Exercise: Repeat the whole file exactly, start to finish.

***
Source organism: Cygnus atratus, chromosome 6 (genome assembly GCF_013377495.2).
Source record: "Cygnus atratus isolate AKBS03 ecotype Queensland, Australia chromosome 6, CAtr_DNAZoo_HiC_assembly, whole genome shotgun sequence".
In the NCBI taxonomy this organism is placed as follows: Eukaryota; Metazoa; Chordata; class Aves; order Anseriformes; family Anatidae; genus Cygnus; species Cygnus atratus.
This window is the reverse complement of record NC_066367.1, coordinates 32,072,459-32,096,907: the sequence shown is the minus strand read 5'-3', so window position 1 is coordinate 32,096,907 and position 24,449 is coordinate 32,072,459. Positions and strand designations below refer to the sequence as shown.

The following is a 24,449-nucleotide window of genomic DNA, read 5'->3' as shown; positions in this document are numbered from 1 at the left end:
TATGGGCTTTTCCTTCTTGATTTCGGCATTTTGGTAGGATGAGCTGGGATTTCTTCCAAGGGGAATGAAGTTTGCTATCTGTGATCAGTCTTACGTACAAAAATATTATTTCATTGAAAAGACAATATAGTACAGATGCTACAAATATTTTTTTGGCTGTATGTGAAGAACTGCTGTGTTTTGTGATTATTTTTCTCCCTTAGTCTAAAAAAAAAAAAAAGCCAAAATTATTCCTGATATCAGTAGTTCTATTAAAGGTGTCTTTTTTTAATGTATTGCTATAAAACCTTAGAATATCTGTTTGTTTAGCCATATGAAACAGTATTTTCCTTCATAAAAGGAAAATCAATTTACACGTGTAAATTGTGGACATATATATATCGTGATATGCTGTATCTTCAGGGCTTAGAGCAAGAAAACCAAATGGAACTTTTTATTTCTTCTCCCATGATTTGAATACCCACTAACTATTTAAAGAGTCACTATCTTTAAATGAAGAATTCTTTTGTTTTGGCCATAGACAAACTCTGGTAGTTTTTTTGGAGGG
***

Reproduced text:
Source organism: Cygnus atratus, chromosome 6 (genome assembly GCF_013377495.2).
Source record: "Cygnus atratus isolate AKBS03 ecotype Queensland, Australia chromosome 6, CAtr_DNAZoo_HiC_assembly, whole genome shotgun sequence".
In the NCBI taxonomy this organism is placed as follows: Eukaryota; Metazoa; Chordata; class Aves; order Anseriformes; family Anatidae; genus Cygnus; species Cygnus atratus.
This window is the reverse complement of record NC_066367.1, coordinates 32,072,459-32,096,907: the sequence shown is the minus strand read 5'-3', so window position 1 is coordinate 32,096,907 and position 24,449 is coordinate 32,072,459. Positions and strand designations below refer to the sequence as shown.

The following is a 24,449-nucleotide window of genomic DNA, read 5'->3' as shown; positions in this document are numbered from 1 at the left end:
TATGGGCTTTTCCTTCTTGATTTCGGCATTTTGGTAGGATGAGCTGGGATTTCTTCCAAGGGGAATGAAGTTTGCTATCTGTGATCAGTCTTACGTACAAAAATATTATTTCATTGAAAAGACAATATAGTACAGATGCTACAAATATTTTTTTGGCTGTATGTGAAGAACTGCTGTGTTTTGTGATTATTTTTCTCCCTTAGTCTAAAAAAAAAAAAAAGCCAAAATTATTCCTGATATCAGTAGTTCTATTAAAGGTGTCTTTTTTTAATGTATTGCTATAAAACCTTAGAATATCTGTTTGTTTAGCCATATGAAACAGTATTTTCCTTCATAAAAGGAAAATCAATTTACACGTGTAAATTGTGGACATATATATATCGTGATATGCTGTATCTTCAGGGCTTAGAGCAAGAAAACCAAATGGAACTTTTTATTTCTTCTCCCATGATTTGAATACCCACTAACTATTTAAAGAGTCACTATCTTTAAATGAAGAATTCTTTTGTTTTGGCCATAGACAAACTCTGGTAGTTTTTTTGGAGGG